Selecting a solar water heater

Friday, September 22, 2006
David Khorram, MD

If you've looked around the island, you may notice that solar water heaters are landing on roofs everywhere. The water heaters pay for themselves in saved electricity in a matter of months. If you use hot water, they are definitely worth buying. There are two basic styles from which to choose.

There are a few things that a solar water heater has to do. The water has to get heated by the sun; the hot water needs to be stored somewhere; and you need to get that hot water from where it is being stored to where you need it, either with a pump or by gravity. Finally, it is nice if there is some sort of back-up system to heat the water in case there is no sun for a few days or in case all the stored hot water gets used up at night.

Let's first discuss the kind that you'll see on roofs that looks simply like a panel of tubes. This type of solar water heater doesn't have a tank built into it. It's "tankless." You install this type of solar water heater between your existing pump and your existing electric water heater. The water is heated on your roof by the sun, and then is stored in your existing water heater. You can think of this as "preheating" the water for your electric tank. You can then turn off your electric water heater and let it serve simply as a storage tank. In this case, you'll want to make sure that your tank is well insulated. The better insulated it is, the longer it can keep that water hot. In situations when the sun is not out for a few days, you simply turn on your electric water heater and this serves as your backup mechanism to heat water. The water comes into the house pressurized from your existing pump, just as it was when you didn't have the solar heating panels.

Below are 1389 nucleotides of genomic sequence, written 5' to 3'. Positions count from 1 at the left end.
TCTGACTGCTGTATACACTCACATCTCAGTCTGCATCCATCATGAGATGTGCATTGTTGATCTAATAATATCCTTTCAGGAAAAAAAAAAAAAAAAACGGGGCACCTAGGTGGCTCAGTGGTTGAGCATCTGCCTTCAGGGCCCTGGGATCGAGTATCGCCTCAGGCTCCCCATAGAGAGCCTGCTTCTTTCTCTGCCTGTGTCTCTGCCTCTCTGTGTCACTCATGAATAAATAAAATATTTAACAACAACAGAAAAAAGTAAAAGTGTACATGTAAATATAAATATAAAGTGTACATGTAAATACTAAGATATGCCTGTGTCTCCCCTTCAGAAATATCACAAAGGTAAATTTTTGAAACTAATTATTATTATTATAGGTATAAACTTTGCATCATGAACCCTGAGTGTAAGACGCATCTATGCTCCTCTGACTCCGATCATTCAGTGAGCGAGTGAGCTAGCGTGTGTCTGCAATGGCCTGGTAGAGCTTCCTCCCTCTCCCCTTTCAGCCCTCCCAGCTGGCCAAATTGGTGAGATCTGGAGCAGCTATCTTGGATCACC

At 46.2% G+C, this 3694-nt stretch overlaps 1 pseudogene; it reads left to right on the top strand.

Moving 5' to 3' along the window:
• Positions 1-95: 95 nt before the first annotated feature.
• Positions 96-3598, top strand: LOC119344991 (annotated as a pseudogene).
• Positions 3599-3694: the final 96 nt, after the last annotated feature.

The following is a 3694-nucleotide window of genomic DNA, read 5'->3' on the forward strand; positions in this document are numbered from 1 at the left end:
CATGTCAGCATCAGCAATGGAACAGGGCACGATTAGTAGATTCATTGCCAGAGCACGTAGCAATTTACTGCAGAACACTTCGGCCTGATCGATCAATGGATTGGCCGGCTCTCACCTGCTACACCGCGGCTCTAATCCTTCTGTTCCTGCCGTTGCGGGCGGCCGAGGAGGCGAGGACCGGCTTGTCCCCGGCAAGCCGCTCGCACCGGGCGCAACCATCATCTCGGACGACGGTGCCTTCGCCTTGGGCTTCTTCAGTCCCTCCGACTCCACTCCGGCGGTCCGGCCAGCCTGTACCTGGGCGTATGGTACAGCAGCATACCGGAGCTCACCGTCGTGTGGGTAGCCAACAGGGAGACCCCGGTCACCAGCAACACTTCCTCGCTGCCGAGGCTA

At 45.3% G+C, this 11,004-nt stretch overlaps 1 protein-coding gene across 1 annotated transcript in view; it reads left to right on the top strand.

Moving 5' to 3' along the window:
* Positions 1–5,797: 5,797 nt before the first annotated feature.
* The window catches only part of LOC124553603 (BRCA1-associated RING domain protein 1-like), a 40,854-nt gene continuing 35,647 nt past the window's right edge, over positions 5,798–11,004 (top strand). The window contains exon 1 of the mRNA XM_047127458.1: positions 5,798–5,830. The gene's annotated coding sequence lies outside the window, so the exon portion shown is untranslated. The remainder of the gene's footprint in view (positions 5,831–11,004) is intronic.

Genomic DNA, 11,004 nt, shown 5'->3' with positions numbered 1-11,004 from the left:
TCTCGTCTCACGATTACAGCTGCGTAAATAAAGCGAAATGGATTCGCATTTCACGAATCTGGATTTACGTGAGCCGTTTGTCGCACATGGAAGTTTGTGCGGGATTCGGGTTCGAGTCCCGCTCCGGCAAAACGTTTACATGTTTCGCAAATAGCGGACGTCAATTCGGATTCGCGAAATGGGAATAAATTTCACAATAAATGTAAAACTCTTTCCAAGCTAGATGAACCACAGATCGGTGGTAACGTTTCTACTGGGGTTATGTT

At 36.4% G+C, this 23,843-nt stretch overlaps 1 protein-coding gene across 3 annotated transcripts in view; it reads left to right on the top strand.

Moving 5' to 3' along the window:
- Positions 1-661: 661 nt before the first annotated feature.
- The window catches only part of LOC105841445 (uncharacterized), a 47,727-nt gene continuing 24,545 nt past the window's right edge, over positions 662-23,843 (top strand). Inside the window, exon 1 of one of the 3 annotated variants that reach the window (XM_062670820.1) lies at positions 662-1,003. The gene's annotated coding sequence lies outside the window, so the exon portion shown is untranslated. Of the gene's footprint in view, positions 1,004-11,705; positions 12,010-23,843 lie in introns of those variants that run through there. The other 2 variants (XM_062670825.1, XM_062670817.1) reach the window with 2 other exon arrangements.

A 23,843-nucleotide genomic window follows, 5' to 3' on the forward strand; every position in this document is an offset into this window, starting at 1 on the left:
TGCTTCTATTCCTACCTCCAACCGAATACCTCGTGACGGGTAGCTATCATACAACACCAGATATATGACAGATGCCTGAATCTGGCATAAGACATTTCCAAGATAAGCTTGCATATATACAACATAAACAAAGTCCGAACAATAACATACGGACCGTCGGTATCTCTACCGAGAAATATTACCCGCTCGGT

The second type of water heater has the storage tank attached to it, sitting above the heating tubes up there on your roof. You pump the water to the solar panel, which heats up the water and stores it in the attached tank. The water stays very hot in these types of solar heaters, because it circulates from the storage tank into the heating tubes, constantly re-heating the water. Many people report that the water actually boils. The water then flows into the house, bypassing your current electric water heater. The water is not pressurized. It just flows in by the force of gravity. Some people mentioned to me that the water pressure can be low with this type of water heater, so if you want pressurized water, you'll have to install a second pump to force the hot water into the house. This isn't necessarily a problem, except that most pumps wear out faster when hot water is flowing through them. Many of these solar heaters do come with a backup electric heating element inside the tank to heat up the water when the sun is not available.

Both types work well, and we have been happy with our tank-less solar heater since we installed it a week ago. We've only had to turn on the electric heater once for about an hour. (Our four kids took baths at night and used up all the stored hot water, so there was none in the morning.) We've significantly cut our power usage, and decreased our carbon output. There are a few solar water heating dealers on the island. It's a great investment.

(David Khorram, MD is a board certified ophthalmologist and director of Marianas Eye Institute. Comments and questions are welcome. Call 235-9090 or email him through Copyright © 2006 David Khorram)

Credit to: